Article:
Even as Test cricket season has spawned the imagination for the Ashes still a fair way away, the greatest Test rivalry is currently in danger as both of the traditional teams find themselves in a world of peril, overtaken rather blatantly by other, more hungry and certainly more competitive teams and undone by their own policies and operations.
Australia would like to think they are a leg up when it comes to the Ashes, although it was not that long ago when Australia found themselves at the receiving end of a bucket load of criticism for a year that truly brought to the forefront the descent into ashes that Australia’s cricket has been since relinquishing a world class team through retirements and failing to sufficiently bridge the gap in competitiveness as well as hunger.
England are facing a rather unusual scenario, but they are coming to understand this is currently a part of their fragile fabric, much like the last Ashes contended down under. However, while Joe Root would have liked to believe that their Ashes troubles, on and off the field, were a thing of the past, even the astounding 3-1 win over India at home and the 3-0 series whitewash in Sri Lanka prior to the tour of the West Indies could not overlook the fact that England have been struggling with Test cricket, and particularly with their top order batting even before the tour of the West Indies and are looking far from being a dominant Test team, capable or worthy of the historic rivalry.
The loss of Alastair Cook at the top of the batting leaves a vacuum with only Root amongst the world class batsmen in the England dressing room. Crowded with middle and lower middle order all-rounders, England are being forced to compromise the likes of Jonny Bairstow, shunted from the middle to the top, to make room for the likes of Ben Stokes and Sam Curran and the such. While their bowling is wearing an aging look though James Anderson and Stuart Broad would not consider themselves past their prime, there is concern that England do not have the depth in their batting to withstand the best in the business on a good day. Worrisomely enough, their coach, Trevor Bayliss, has openly stated he suspected that the cricketers are unable to make the transition from the shorter formats to the endurance test that is the five day format.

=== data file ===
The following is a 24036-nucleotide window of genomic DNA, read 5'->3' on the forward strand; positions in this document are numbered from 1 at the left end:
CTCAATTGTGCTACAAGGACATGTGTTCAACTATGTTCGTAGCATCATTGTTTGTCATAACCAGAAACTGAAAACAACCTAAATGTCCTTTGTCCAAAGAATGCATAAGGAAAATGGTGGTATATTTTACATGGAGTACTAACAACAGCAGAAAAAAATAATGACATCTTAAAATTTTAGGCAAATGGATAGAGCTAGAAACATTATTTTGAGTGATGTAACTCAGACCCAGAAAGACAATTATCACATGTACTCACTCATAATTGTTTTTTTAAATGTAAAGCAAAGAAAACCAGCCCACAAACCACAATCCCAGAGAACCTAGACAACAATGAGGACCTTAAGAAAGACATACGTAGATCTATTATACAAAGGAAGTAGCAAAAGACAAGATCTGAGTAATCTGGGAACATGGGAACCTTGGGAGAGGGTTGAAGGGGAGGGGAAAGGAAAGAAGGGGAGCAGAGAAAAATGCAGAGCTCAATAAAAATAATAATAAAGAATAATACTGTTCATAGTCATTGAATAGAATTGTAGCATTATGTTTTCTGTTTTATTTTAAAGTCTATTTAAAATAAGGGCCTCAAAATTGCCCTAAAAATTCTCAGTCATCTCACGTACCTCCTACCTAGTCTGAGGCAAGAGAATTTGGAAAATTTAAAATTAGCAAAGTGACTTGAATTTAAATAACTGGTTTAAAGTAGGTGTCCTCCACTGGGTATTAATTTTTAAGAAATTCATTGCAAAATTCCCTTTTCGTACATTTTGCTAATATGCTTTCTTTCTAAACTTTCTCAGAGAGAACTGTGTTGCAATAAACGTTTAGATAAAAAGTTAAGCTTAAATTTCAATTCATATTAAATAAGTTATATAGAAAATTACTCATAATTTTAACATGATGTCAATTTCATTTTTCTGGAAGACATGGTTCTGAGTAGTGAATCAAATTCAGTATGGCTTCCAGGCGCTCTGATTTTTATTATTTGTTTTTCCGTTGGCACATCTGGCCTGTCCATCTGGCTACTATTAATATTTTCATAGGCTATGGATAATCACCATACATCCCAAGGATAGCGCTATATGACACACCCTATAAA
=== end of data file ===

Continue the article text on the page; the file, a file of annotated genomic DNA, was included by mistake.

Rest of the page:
Australia, on the other hand, are in danger of falling for a similar sense of false security after their win over the visiting Sri Lankan team. Australia have been beset by problems not quite unlike the England team. With Australia desperately waiting for the one year bans on Steve Smith and David Warner to complete their terms, Australia have been badly exposed for lack of depth and consistency in their batting, the selectors’ fickle fiddling only making matters worse.
The ball tampering scandal, in hindsight, may at a much later date in Australia’s cricket history seem like a blessing in disguise because Australia are finally faced with the truth about their waning talent and lack of skill and temperament coaching at the domestic cricket level which is clearly hampering their stepping up from possible contenders to serious competitors without a steady core composition of players or cohesive, consistent thought process.
Despite their lingering problems that have seen them cede their home turf advantage to India for the first time in seven decades, the once reluctant skipper, Tim Paine, now dreams of captaining Australia at the Ashes. While the Test cricket season is certainly igniting some hopes while holding up a mirror to some of the burning issues, it is unimaginable to think that England or Australia will be able to come up with some answers between now and the Ashes later in the year, with the Test cricket rounding off to give way to the exigencies of the ICC Cricket World Cup that England are set to host this summer.